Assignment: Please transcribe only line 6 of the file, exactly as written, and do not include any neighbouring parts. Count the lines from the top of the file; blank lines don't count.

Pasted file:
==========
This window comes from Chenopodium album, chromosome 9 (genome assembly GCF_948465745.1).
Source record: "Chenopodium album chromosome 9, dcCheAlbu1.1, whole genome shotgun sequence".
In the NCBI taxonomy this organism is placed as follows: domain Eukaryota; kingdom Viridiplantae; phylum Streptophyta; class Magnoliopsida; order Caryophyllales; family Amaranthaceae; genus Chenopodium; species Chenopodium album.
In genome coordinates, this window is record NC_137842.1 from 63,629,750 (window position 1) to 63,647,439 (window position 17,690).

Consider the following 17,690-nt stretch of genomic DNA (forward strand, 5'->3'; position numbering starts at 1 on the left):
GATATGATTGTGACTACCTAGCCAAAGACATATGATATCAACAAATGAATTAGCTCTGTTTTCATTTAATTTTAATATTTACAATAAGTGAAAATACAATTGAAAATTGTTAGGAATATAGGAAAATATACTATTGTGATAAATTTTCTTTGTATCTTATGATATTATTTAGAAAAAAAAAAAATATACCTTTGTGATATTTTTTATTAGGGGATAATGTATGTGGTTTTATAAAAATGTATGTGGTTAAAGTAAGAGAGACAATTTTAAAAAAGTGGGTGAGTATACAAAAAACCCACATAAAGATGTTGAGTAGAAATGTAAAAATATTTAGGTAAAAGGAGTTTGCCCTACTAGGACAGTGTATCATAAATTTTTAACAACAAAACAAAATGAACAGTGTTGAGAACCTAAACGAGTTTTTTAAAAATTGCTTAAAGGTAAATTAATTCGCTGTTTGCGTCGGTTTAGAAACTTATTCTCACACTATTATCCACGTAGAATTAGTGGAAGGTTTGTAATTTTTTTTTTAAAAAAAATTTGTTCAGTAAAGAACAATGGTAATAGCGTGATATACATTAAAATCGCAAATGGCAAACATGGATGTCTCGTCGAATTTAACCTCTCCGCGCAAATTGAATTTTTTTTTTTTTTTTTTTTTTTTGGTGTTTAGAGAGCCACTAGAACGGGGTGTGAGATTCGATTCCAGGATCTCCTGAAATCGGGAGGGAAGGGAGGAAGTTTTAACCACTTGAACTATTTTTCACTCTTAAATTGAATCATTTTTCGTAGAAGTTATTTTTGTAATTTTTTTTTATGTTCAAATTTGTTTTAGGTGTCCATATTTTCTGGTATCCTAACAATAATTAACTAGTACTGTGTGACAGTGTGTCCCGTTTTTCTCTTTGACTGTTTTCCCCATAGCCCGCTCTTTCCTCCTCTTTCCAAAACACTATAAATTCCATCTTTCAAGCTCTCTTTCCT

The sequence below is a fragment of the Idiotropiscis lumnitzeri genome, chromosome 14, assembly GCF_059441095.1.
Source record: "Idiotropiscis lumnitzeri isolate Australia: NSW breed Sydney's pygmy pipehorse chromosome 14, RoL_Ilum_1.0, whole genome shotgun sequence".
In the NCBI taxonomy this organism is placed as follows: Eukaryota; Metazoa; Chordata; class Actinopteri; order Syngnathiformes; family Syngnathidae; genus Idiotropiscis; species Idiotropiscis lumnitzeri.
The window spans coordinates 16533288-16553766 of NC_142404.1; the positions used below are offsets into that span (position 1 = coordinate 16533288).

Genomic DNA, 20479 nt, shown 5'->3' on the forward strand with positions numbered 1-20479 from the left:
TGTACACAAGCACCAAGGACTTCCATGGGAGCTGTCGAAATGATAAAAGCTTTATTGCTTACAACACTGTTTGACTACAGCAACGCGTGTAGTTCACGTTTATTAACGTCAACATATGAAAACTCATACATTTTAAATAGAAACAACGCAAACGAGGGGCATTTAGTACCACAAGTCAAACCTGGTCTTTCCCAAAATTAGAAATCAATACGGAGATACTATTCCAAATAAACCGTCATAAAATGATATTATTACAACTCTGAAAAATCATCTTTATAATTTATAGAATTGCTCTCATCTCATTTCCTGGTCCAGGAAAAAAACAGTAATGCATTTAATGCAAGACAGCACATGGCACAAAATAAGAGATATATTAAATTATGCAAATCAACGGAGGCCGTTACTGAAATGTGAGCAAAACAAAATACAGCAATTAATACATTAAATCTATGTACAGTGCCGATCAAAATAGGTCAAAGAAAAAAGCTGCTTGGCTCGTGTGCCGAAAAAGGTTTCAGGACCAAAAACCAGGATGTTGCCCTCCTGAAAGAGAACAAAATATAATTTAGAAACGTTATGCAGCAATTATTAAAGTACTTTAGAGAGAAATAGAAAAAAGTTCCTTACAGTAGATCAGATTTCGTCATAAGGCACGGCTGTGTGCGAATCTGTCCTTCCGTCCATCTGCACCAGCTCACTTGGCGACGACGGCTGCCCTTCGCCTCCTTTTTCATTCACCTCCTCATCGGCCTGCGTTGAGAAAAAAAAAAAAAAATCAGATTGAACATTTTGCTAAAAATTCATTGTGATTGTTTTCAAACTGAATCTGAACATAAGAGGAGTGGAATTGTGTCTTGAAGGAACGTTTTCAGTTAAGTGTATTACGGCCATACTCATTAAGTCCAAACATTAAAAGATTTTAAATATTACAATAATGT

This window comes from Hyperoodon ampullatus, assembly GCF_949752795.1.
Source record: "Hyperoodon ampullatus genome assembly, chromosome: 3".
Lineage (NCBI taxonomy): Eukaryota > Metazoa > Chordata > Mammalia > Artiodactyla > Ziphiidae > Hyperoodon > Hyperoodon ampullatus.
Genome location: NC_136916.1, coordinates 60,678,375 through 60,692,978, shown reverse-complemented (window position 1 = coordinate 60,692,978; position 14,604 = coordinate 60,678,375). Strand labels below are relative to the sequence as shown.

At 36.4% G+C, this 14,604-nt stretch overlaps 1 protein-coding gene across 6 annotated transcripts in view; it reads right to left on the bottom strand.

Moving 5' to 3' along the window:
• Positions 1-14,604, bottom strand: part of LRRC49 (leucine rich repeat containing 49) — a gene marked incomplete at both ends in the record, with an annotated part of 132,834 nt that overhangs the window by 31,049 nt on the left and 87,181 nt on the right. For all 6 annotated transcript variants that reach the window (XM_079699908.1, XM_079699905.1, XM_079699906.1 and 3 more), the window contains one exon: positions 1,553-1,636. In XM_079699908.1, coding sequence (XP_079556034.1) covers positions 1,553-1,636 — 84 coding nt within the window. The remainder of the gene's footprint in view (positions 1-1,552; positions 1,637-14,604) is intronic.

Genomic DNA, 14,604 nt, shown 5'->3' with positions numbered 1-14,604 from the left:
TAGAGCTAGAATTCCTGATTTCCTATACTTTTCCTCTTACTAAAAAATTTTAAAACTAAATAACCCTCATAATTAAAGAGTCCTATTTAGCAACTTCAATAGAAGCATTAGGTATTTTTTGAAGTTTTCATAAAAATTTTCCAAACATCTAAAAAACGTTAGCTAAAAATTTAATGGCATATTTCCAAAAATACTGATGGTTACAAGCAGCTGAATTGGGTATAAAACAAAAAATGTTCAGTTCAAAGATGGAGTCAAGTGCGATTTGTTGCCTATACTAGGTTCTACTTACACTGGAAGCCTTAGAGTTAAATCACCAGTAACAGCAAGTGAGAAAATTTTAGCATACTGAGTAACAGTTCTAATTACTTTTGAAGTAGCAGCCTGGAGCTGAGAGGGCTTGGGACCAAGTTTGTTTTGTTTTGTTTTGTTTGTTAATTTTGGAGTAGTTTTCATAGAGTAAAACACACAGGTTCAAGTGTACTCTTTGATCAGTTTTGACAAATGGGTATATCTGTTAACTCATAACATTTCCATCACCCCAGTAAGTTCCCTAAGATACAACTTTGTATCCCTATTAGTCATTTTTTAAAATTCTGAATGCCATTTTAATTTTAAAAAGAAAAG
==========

GATATGATTGTGACTACCTAGCCAAAGACATATGATATCAACAAATGAATTAGCTCTGTTTTCATTTAATTTTAATATTTACAATAAGTGAAAATACAATTGAAAATTGTTAGGAATATAGGAAAATATACTATTGTGATAAATTTTCTTTGTATCTTATGATATTATTTAGAAAAAAAAAAAATATACCTTTGTGATATTTTTTATTAGGGGATAATGTATGTGGTTTTATAAAAATGTATGTGGTTAAAGTAAGAGAGACAATTTTAAAAAAGTGGGTGAGTATACAAAAAACCCACATAAAGATGTTGAGTAGAAATGTAAAAATATTTAGGTAAAAGGAGTTTGCCCTACTAGGACAGTGTATCATAAATTTTTAACAACAAAACAAAATGAACAGTGTTGAGAACCTAAACGAGTTTTTTAAAAATTGCTTAAAGGTAAATTAATTCGCTGTTTGCGTCGGTTTAGAAACTTATTCTCACACTATTATCCACGTAGAATTAGTGGAAGGTTTGTAATTTTTTTTTTAAAAAAAATTTGTTCAGTAAAGAACAATGGTAATAGCGTGATATACATTAAAATCGCAAATGGCAAACATGGATGTCTCGTCGAATTTAACCTCTCCGCGCAAATTGAATTTTTTTTTTTTTTTTTTTTTTTTGGTGTTTAGAGAGCCACTAGAACGGGGTGTGAGATTCGATTCCAGGATCTCCTGAAATCGGGAGGGAAGGGAGGAAGTTTTAACCACTTGAACTATTTTTCACTCTTAAATTGAATCATTTTTCGTAGAAGTTATTTTTGTAATTTTTTTTTATGTTCAAATTTGTTTTAGGTGTCCATATTTTCTGGTATCCTAACAATAATTAACTAGTACTGTGTGACAGTGTGTCCCGTTTTTCTCTTTGACTGTTTTCCCCATAGCCCGCTCTTTCCTCCTCTTTCCAAAACACTATAAATTCCATCTTTCAAGCTCTCTTTCCT